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Short-term inhalation exposure to mild steel welding fume had no effect on lung inflammation and injury but did alter defense responses to bacteria in rats.
Antonini-JM; Roberts-JR; Stone-S; Chen-BT; Schwegler-Berry-D; Frazer-DG
Inhal Toxicol 2009 Feb; 21(3):182-192
Many workers worldwide are continually exposed to complex aerosols generated from welding processes. The objective was to assess the effect of inhalation exposure to mild steel (MS) welding fume on lung injury, inflammation, and defense responses. Male Sprague-Dawley rats were exposed to MS fume at a concentration of 40 mg/m3 3 h/day 3 or 10 days using a robotic welding fume generator. Controls were exposed to filtered air. To assess lung defense responses, a group of animals were intratracheally inoculated with 5 104 Listeria monocytogenes 1 day after the last daily exposure. Welding particles were collected during exposure, and chemical composition and particle size were determined. After exposure, lung injury, inflammation, and host defense (bacterial clearance) were measured. The particles were composed of iron (80.6 %) and manganese (14.7 %) with a mass median aerodynamic diameter of 0.31 µ m. No significant difference was observed in lung injury or inflammation after MS fume inhalation at 1, 4, and 11 days after the last exposure. However, there were significantly more bacteria at 3 days after infection in the lungs of the animals exposed to MS fume compared to air controls. Acute exposure of rats to MS fume had no effect on injury and inflammation, but suppressed lung defense responses after infection. More chronic inhalation studies are needed to further examine the immune effects and to elucidate the possible mechanisms of the suppressed lung defense response to infection associated with the inhalation of MS welding fume.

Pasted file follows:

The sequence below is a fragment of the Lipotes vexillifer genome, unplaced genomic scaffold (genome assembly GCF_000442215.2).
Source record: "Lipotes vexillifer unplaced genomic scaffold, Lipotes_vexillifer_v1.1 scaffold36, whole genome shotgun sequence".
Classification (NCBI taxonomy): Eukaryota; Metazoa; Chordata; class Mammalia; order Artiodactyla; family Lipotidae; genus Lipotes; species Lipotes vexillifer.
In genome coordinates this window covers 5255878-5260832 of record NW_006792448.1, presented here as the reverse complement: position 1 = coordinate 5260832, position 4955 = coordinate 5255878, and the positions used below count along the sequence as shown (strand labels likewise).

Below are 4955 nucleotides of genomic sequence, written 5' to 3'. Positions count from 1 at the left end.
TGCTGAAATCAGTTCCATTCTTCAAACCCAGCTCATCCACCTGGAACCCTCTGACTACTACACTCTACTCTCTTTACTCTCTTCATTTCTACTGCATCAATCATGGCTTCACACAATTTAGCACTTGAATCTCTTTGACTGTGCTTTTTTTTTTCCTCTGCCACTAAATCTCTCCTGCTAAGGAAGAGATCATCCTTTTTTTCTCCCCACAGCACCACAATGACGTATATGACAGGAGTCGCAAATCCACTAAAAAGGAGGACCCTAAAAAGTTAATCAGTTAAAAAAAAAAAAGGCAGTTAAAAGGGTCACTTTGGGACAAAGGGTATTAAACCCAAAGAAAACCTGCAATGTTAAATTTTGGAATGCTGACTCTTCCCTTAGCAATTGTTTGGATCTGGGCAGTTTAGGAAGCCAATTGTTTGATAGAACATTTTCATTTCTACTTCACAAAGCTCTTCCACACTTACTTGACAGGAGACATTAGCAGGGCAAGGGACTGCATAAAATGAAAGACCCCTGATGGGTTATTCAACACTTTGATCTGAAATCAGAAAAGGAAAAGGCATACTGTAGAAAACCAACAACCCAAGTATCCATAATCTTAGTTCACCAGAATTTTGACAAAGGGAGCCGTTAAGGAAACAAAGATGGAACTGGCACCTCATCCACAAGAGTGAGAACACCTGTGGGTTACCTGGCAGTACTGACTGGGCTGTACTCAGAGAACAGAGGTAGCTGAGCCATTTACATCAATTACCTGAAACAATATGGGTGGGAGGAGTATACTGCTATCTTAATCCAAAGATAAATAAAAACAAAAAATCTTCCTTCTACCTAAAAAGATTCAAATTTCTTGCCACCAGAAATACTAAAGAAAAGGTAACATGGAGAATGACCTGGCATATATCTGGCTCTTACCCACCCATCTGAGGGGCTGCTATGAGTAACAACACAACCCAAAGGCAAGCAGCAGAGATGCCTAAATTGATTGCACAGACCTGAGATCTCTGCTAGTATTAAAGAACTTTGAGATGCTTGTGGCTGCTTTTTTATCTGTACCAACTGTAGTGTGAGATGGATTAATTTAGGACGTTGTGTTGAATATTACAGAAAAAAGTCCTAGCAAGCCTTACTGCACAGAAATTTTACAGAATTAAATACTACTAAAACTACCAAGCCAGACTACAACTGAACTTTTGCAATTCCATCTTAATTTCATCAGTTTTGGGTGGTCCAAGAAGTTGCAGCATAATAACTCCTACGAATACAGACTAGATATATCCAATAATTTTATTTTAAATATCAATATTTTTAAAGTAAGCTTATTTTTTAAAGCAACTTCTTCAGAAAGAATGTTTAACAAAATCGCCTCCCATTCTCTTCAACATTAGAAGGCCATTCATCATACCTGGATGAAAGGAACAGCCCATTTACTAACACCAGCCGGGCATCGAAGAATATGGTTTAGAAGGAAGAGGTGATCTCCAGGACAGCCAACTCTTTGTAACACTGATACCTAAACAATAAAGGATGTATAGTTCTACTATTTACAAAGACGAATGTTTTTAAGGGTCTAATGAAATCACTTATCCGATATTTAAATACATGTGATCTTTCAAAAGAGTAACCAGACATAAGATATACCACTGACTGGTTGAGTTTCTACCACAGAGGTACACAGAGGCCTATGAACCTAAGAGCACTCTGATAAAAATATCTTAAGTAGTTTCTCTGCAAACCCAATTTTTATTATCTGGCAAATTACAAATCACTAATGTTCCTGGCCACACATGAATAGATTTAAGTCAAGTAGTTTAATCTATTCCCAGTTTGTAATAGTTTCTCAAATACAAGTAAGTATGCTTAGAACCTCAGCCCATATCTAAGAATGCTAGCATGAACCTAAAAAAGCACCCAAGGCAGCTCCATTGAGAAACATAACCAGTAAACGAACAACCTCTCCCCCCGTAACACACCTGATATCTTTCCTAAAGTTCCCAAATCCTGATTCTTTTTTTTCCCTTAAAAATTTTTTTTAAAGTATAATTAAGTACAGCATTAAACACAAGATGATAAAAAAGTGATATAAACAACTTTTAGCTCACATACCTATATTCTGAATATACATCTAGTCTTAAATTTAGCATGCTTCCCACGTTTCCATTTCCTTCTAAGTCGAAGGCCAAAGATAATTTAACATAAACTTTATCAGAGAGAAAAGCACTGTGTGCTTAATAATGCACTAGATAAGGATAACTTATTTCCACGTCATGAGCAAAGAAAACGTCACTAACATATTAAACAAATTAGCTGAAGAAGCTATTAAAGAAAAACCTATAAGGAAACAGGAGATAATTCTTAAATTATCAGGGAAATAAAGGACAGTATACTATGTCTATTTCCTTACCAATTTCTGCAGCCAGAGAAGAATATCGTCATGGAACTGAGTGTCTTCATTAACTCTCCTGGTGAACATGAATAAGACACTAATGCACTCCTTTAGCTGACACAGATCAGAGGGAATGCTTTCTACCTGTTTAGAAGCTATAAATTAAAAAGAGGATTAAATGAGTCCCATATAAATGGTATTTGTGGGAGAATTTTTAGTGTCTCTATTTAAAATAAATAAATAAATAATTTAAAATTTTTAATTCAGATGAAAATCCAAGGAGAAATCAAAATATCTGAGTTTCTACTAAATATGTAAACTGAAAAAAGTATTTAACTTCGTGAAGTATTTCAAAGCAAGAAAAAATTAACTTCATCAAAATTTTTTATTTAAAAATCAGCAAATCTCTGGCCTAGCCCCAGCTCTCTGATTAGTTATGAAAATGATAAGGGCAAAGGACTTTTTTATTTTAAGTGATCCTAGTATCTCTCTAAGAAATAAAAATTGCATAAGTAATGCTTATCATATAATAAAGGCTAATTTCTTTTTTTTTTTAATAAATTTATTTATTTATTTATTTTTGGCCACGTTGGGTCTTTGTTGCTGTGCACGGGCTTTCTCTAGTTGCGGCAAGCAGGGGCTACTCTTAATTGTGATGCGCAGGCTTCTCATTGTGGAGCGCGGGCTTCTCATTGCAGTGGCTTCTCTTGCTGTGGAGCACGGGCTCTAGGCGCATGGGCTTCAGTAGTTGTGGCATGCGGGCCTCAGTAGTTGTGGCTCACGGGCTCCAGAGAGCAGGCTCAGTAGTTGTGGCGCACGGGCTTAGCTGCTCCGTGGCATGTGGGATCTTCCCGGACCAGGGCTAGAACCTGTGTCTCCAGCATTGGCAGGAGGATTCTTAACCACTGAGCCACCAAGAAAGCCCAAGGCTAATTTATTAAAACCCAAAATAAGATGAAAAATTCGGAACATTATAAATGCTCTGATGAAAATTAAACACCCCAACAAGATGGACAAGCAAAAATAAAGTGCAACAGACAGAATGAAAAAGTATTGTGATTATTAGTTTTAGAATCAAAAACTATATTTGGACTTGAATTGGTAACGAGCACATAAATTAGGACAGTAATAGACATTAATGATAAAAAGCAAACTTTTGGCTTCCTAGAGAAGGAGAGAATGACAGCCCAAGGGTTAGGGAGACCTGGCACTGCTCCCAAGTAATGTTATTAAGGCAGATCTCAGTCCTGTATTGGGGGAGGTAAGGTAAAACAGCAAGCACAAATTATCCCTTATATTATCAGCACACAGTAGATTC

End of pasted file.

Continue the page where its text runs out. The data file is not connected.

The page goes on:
Aerosol-generators; Aerosols; Inhalation-studies; Particulates; Respirable-dust; Fumes; Welding-industry; Laboratory-animals; Laboratory-testing; Airborne-particles; Airborne-dusts; Air-treatment; Pulmonary-function-tests; Lung-irritants; Pulmonary-system-disorders
James M. Antonini, Health Effects Laboratory Division, National Institute for Occupational Safety and Health, 1095 Willowdale Road, Mailstop 2015, Morgantown, WV 26505
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Page last reviewed: September 2, 2020
Content source: National Institute for Occupational Safety and Health Education and Information Division